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Here's How P/E Ratios Can Help Us Understand Culp, Inc. (NYSE:CULP)

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This article is for investors who would like to improve their understanding of price to earnings ratios (P/E ratios). We'll look at Culp, Inc.'s (NYSE:CULP) P/E ratio and reflect on what it tells us about the company's share price. Based on the last twelve months, Culp's P/E ratio is 11.97. That corresponds to an earnings yield of approximately 8.4%.

Check out our latest analysis for Culp

How Do You Calculate A P/E Ratio?

The formula for price to earnings is:

Price to Earnings Ratio = Price per Share ÷ Earnings per Share (EPS)

Or for Culp:

P/E of 11.97 = $18.9 ÷ $1.58 (Based on the year to January 2019.)

Is A High P/E Ratio Good?

A higher P/E ratio means that investors are paying a higher price for each $1 of company earnings. All else being equal, it's better to pay a low price -- but as Warren Buffett said, 'It's far better to buy a wonderful company at a fair price than a fair company at a wonderful price.'

How Growth Rates Impact P/E Ratios

Companies that shrink earnings per share quickly will rapidly decrease the 'E' in the equation. That means even if the current P/E is low, it will increase over time if the share price stays flat. A higher P/E should indicate the stock is expensive relative to others -- and that may encourage shareholders to sell.

Culp increased earnings per share by a whopping 35% last year. And earnings per share have improved by 2.4% annually, over the last five years. So we'd generally expect it to have a relatively high P/E ratio.

How Does Culp's P/E Ratio Compare To Its Peers?

The P/E ratio essentially measures market expectations of a company. The image below shows that Culp has a lower P/E than the average (16.5) P/E for companies in the luxury industry.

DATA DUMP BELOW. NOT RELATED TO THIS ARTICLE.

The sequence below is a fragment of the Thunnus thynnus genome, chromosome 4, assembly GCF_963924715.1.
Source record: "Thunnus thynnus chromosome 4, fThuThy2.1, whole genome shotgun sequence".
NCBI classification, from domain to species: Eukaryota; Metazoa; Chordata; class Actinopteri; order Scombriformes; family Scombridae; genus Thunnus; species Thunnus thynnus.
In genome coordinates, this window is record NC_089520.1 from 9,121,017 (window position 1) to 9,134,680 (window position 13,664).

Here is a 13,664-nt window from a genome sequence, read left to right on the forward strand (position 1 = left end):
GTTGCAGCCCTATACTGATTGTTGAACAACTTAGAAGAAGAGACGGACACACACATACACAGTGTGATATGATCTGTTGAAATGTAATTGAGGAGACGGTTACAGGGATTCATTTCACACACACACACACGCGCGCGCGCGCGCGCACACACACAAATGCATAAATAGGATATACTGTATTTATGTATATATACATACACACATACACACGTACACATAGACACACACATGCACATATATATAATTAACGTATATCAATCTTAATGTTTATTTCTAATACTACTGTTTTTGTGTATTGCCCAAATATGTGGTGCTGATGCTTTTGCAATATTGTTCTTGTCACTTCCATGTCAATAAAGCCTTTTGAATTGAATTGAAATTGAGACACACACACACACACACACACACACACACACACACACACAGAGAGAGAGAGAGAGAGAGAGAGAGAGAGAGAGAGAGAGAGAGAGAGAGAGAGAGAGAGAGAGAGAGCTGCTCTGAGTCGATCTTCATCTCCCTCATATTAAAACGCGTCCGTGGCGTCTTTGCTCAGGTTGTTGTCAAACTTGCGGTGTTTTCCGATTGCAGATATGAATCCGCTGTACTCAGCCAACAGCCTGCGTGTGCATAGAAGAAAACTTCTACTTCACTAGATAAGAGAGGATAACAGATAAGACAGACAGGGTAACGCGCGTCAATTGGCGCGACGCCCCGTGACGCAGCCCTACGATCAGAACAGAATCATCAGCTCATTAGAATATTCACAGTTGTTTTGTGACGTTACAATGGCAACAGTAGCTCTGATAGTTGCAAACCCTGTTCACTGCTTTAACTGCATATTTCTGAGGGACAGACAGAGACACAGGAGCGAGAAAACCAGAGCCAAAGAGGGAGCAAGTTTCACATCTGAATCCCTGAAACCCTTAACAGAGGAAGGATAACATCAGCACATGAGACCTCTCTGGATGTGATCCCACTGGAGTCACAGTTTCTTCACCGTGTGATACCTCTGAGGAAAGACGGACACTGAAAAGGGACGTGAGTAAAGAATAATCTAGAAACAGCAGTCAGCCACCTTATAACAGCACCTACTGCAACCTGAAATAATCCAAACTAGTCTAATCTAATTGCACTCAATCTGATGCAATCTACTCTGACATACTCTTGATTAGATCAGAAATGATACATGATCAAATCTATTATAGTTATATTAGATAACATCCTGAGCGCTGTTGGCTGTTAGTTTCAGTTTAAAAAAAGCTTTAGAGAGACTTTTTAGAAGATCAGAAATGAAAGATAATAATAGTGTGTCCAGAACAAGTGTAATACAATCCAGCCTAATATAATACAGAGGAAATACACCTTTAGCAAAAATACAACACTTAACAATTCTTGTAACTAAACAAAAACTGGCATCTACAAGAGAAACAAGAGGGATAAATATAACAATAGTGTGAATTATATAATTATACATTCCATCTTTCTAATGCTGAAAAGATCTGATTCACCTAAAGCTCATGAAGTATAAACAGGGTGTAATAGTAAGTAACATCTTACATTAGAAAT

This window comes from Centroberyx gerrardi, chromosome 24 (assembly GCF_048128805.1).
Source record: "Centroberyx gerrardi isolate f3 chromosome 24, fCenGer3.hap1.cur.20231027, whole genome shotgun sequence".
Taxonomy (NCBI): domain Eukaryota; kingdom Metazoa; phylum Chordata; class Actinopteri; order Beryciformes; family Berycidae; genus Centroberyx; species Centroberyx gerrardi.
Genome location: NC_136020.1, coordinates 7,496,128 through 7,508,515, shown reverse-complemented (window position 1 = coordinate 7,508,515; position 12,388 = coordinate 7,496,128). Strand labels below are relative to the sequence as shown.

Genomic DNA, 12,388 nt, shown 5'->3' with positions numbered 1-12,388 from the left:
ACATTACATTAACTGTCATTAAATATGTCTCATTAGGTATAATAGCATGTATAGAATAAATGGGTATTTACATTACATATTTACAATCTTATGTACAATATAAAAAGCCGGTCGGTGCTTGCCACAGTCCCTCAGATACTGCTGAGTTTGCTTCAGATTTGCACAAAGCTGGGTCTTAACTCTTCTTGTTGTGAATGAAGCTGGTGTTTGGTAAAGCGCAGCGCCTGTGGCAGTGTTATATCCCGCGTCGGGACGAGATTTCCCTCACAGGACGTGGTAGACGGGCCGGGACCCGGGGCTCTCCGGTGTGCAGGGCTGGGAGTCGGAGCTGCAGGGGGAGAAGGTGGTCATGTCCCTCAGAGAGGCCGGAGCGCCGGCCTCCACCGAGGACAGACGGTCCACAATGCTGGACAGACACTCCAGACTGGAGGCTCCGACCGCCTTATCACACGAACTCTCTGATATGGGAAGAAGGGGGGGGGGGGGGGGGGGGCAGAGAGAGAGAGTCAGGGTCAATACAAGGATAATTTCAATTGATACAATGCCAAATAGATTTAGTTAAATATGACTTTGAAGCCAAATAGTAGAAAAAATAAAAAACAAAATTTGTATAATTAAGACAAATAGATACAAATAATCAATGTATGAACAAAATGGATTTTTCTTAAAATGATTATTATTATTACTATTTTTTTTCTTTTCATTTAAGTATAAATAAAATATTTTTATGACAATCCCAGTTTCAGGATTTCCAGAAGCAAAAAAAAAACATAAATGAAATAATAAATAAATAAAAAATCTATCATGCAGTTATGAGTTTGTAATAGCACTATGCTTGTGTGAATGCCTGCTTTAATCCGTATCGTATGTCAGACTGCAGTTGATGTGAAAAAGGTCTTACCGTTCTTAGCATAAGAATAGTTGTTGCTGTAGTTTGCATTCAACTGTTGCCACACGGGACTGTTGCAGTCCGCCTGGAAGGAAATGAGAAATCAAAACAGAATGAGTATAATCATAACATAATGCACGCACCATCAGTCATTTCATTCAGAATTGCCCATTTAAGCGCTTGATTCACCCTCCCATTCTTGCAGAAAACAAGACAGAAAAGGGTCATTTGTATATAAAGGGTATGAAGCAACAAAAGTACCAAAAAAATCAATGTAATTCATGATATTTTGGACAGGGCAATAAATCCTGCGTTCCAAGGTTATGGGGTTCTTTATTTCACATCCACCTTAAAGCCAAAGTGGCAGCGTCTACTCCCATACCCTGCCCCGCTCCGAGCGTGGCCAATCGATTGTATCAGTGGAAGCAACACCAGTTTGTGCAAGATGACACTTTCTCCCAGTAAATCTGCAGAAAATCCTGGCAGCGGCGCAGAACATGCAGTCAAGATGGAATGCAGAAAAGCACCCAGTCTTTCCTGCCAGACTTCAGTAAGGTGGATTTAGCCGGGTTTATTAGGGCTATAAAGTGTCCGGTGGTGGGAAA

NYSE:CULP Price Estimation Relative to Market, April 3rd 2019

This suggests that market participants think Culp will underperform other companies in its industry. Since the market seems unimpressed with Culp, it's quite possible it could surprise on the upside. It is arguably worth checking if insiders are buying shares, because that might imply they believe the stock is undervalued.

Remember: P/E Ratios Don't Consider The Balance Sheet

The 'Price' in P/E reflects the market capitalization of the company. In other words, it does not consider any debt or cash that the company may have on the balance sheet. Hypothetically, a company could reduce its future P/E ratio by spending its cash (or taking on debt) to achieve higher earnings.

Spending on growth might be good or bad a few years later, but the point is that the P/E ratio does not account for the option (or lack thereof).

Is Debt Impacting Culp's P/E?

The extra options and safety that comes with Culp's US$40m net cash position means that it deserves a higher P/E than it would if it had a lot of net debt.

The Bottom Line On Culp's P/E Ratio

Culp's P/E is 12 which is below average (17.7) in the US market. The net cash position gives plenty of options to the business, and the recent improvement in EPS is good to see. One might conclude that the market is a bit pessimistic, given the low P/E ratio.

Investors should be looking to buy stocks that the market is wrong about. If it is underestimating a company, investors can make money by buying and holding the shares until the market corrects itself. So this free visual report on analyst forecasts could hold the key to an excellent investment decision.

Of course, you might find a fantastic investment by looking at a few good candidates. So take a peek at this free list of companies with modest (or no) debt, trading on a P/E below 20.

We aim to bring you long-term focused research analysis driven by fundamental data. Note that our analysis may not factor in the latest price-sensitive company announcements or qualitative material.

If you spot an error that warrants correction, please contact the editor at editorial-team@simplywallst.com. This article by Simply Wall St is general in nature. It does not constitute a recommendation to buy or sell any stock, and does not take account of your objectives, or your financial situation. Simply Wall St has no position in the stocks mentioned. Thank you for reading.